Breamish Valley logo linking to Home Page

New Banks From Old

New banks from old riverbanks

Since the root wads were delivered and ready to be installed at Site 1 and the logs were sorted at Site 2, work on the Breamish Riverbank Stabilisation and Reinstatement project has continued on track – and now all the heavy work is completed.

The old, eroding riverbanks have been stabilised using so-called soft engineering techniques to reclaim some of the lost land and to protect them from further erosion that was threatening to damage the road.

The project has been expertly managed by Tweed Forum,the work itself carried out by Haywood Contracting and protection of fish stocks by River Tweed Commission.

In recent days the backfilling of the log matrix at Site 2 has been completed.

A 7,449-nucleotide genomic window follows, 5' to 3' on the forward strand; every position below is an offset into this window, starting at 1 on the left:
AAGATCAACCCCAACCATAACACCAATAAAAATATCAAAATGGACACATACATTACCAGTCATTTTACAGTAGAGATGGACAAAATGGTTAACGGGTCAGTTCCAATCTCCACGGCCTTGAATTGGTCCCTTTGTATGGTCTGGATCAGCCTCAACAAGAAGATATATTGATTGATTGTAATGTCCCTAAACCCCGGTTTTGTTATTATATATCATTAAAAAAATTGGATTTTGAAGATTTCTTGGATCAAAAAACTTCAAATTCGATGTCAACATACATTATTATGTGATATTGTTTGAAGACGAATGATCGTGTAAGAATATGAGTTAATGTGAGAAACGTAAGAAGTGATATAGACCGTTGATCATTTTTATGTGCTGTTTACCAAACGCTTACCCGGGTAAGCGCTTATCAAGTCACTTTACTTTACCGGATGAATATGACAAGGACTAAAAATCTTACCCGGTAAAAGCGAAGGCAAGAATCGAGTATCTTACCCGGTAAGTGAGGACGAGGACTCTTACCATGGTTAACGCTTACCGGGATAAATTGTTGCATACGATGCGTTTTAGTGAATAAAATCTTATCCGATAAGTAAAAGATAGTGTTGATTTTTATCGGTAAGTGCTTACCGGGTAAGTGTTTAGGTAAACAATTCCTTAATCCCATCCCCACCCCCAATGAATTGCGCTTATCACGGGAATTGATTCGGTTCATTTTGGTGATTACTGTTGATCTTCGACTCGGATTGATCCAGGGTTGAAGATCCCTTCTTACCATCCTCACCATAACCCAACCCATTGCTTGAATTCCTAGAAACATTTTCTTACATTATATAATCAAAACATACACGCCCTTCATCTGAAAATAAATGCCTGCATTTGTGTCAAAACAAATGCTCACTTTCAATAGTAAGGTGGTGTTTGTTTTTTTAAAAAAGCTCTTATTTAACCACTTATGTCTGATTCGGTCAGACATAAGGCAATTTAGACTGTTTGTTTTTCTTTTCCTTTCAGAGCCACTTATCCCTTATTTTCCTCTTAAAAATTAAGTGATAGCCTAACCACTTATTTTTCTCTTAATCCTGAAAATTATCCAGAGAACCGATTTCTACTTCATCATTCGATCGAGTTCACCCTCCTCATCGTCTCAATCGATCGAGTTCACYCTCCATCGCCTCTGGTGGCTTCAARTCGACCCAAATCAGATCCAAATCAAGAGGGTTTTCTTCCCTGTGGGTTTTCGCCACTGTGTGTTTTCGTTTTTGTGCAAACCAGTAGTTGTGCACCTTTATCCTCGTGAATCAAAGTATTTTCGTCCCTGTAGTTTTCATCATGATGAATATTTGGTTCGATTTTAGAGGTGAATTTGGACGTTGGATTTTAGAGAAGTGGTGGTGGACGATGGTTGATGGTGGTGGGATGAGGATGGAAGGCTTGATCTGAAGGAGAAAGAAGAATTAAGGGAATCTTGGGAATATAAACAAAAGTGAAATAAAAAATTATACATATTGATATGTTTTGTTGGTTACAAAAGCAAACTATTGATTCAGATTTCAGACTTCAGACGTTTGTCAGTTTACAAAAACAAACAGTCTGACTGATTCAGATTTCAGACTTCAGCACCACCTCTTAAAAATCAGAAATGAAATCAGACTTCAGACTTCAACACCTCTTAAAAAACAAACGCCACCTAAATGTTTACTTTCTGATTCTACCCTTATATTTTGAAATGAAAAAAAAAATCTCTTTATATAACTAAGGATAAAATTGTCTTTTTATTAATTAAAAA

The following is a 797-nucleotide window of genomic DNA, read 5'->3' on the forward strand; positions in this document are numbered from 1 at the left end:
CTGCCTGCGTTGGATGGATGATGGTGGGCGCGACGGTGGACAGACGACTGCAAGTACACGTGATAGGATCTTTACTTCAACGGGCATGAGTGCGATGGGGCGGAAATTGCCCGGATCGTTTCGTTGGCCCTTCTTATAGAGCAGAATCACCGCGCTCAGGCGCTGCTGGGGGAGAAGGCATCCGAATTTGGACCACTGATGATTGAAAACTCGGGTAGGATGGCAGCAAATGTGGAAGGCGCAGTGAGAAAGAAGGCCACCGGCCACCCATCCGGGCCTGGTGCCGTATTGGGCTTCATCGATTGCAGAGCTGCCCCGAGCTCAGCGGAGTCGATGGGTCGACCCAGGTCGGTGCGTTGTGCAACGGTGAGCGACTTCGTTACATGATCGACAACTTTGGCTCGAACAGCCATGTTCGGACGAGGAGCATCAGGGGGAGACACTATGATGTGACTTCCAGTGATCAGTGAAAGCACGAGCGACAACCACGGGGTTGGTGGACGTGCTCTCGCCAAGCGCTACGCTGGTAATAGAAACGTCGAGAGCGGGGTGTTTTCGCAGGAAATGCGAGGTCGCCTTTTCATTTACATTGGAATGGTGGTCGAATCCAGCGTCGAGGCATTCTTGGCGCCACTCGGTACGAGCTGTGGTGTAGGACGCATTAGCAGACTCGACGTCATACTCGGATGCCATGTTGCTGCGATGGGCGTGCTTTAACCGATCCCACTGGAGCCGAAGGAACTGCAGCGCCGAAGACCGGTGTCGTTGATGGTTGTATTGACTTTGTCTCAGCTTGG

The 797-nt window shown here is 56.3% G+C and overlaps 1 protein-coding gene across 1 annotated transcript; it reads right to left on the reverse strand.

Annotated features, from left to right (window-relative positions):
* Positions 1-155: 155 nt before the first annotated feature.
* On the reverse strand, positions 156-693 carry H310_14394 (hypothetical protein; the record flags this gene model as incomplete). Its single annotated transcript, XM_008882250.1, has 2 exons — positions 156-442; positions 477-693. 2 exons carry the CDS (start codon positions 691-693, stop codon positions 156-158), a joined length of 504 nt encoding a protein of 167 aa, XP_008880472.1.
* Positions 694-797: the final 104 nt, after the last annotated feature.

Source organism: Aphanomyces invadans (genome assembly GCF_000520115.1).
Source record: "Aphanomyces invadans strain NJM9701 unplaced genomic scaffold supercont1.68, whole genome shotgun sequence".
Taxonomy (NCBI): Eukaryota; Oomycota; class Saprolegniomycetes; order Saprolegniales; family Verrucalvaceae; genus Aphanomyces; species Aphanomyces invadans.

Site 2 backfilling completed
Site 2 backfilling completed

This means that the approximately 130 m log matrix is now hidden from view and the newly-shaped ‘flood plane’ from where the gravel material was extracted from the riverbed is clearly obvious.

Newly-shaped 'flood plane' on left of river channel
Newly-shaped ‘flood plane’ on left of river channel

Similarly, Site 1 has been completed by covering the reclaimed riverbank with a heavy duty geotextile mat and planting native species.

Geotextile mat and planting at Site 1
Geotextile mat and planting at Site 1

Tree stock is planted three rows deep along the edge of the new bank and pinned securely to allow renaturing.

The extent of just how much of the riverbank has been reclaimed can be seen in the image below.

New bank at Site 1 (looking upstream)
New bank at Site 1 (looking upstream)


All in all, this is an excellent project that has been planned, implemented and delivered on time. Well done to everyone involved! I’m sure this will benefit the local community and visitors to the Breamish Valley for years to come.

Site 1 looking downstream
Site 1 completed
Site 2 looking upstream
Site 2 completed

UK Web Archive logo

The British Library is preserving this site for the future in the UK Web Archive at